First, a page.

In Pakistan's northwestern city of Peshawar, as many as 10,000 people marched, screaming slogans against the U.S. and Pakistani governments.

They gathered in front of the main mosque, where religious leaders made speeches supporting bin Laden and the Taliban leadership that has protected him and his followers in Afghanistan for years.

Jamming the streets, the protesters burned at least three life-size effigies of Mr. Bush and shouted slogans, including "long live Osama."

One tribal leader told the crowd that, in his region, the price of guns would be reduced from $124 to $8.

"I invite the Americans to come to our land so you can see for yourselves what will be done to you," he said.

In Karachi, the country's biggest city and commercial hub, police fired tear gas and clashed with protesters who threw stones and burned tires.

At least 70 demonstrators were arrested. One demonstrator was killed and a shopkeeper was beaten to death by protesters when he refused to close his business for the strike, police said.

In Islamabad, the capital, a preacher at the towering Lal Masjid mosque warned: "Musharraf, listen.

The nation will not accept your decision, and any collaboration with the United States is treason."

In the southwestern city of Quetta, several thousand people rallied outside the central mosque, holding signs saying "Osama: Hero No. 1" and pictures of bin Laden. They chanted "Death to America." After several hours, the rally dispersed peacefully.

In defying the United States, Afghanistan's Taliban leaders and militants in Pakistan picked up support through the Arab world.

Cleric Bakir Abdul-Razak, in prayers carried on Iraqi state television, condemned "the new crusade" as "war with a new cover."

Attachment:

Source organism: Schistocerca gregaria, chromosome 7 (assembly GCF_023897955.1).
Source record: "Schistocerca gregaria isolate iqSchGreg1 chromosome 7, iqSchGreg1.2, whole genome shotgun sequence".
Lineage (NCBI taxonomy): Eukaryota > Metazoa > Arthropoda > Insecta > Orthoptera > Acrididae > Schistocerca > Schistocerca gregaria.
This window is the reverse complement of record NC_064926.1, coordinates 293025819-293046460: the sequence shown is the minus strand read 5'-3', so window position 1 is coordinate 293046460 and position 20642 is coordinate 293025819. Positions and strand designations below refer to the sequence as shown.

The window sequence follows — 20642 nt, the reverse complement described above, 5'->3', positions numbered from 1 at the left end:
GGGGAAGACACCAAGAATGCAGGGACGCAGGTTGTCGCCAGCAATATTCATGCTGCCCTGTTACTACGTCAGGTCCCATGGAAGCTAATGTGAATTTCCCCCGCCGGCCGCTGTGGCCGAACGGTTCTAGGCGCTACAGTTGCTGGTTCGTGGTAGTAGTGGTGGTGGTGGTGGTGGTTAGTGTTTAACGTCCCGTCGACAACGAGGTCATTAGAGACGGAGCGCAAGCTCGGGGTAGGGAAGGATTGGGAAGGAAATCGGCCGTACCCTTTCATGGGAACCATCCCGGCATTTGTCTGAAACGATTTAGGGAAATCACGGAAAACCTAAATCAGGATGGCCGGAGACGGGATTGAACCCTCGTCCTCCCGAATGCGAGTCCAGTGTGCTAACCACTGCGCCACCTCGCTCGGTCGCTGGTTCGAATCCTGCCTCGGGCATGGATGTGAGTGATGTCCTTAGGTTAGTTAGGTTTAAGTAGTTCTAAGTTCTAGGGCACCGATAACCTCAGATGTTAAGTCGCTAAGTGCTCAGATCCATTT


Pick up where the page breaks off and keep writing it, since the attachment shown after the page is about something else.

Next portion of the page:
"By God's will, the Americans will not have an upper hand on us," the Iraqi cleric said. "We call for jihad, and we defy you, the Americans."

In Amman, Jordan, cleric Mussa Abu-Sweilem said that "the Muslim people are united, just like one body."

At the Jabalya refugee camp in the Gaza Strip, hundreds of Palestinian supporters of the militant Muslim group Hamas urged bin Laden to bomb Tel Aviv and the United States.

"The Americans cover their colonial aims with hollow slogans such as war against terrorism while everyone knows that the real American motives are not that," said cleric Sheik Maher Hammoud in the southern Lebanese city of Sidon.

In Egypt, hard-line clerics of the Al-Azhar Ulama Front said those Arab countries that join the alliance may one day find themselves the target of it.

An until-now unknown organization, the Islamic Quzeda Army, Unity of the Arabian Peninsula, said in a statement released in Beirut that it would "strike with an iron fist" if Muslim governments provided the United States with any assistance, information or ground, air and naval installations.

"Revenge will increase against the United States if it takes any action," a cleric warned at Bahrain's Grand Mosque in Manama. "The United States has no right to take action before investigating this matter."